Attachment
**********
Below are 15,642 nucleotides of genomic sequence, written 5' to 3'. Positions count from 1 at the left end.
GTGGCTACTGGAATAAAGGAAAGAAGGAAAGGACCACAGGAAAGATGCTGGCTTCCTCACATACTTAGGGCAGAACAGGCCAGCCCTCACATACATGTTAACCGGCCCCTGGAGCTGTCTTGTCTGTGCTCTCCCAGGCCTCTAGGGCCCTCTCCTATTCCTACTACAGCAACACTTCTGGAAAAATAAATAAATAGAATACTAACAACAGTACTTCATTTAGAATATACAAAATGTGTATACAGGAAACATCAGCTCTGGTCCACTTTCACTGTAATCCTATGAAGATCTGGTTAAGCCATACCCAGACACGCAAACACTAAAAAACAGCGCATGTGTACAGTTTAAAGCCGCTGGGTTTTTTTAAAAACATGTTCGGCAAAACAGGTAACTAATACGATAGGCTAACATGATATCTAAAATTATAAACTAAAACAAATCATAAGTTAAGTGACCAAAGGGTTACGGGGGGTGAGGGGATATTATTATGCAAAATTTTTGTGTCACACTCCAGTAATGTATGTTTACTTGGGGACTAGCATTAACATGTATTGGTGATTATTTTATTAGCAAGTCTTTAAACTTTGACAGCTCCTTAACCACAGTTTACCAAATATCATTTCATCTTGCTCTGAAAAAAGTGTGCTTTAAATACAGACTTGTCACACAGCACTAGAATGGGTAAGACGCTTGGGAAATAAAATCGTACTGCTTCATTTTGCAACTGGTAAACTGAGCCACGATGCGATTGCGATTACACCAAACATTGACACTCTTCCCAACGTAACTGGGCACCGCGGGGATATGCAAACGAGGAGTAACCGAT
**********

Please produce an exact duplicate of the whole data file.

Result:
Below are 15,642 nucleotides of genomic sequence, written 5' to 3'. Positions count from 1 at the left end.
GTGGCTACTGGAATAAAGGAAAGAAGGAAAGGACCACAGGAAAGATGCTGGCTTCCTCACATACTTAGGGCAGAACAGGCCAGCCCTCACATACATGTTAACCGGCCCCTGGAGCTGTCTTGTCTGTGCTCTCCCAGGCCTCTAGGGCCCTCTCCTATTCCTACTACAGCAACACTTCTGGAAAAATAAATAAATAGAATACTAACAACAGTACTTCATTTAGAATATACAAAATGTGTATACAGGAAACATCAGCTCTGGTCCACTTTCACTGTAATCCTATGAAGATCTGGTTAAGCCATACCCAGACACGCAAACACTAAAAAACAGCGCATGTGTACAGTTTAAAGCCGCTGGGTTTTTTTAAAAACATGTTCGGCAAAACAGGTAACTAATACGATAGGCTAACATGATATCTAAAATTATAAACTAAAACAAATCATAAGTTAAGTGACCAAAGGGTTACGGGGGGTGAGGGGATATTATTATGCAAAATTTTTGTGTCACACTCCAGTAATGTATGTTTACTTGGGGACTAGCATTAACATGTATTGGTGATTATTTTATTAGCAAGTCTTTAAACTTTGACAGCTCCTTAACCACAGTTTACCAAATATCATTTCATCTTGCTCTGAAAAAAGTGTGCTTTAAATACAGACTTGTCACACAGCACTAGAATGGGTAAGACGCTTGGGAAATAAAATCGTACTGCTTCATTTTGCAACTGGTAAACTGAGCCACGATGCGATTGCGATTACACCAAACATTGACACTCTTCCCAACGTAACTGGGCACCGCGGGGATATGCAAACGAGGAGTAACCGAT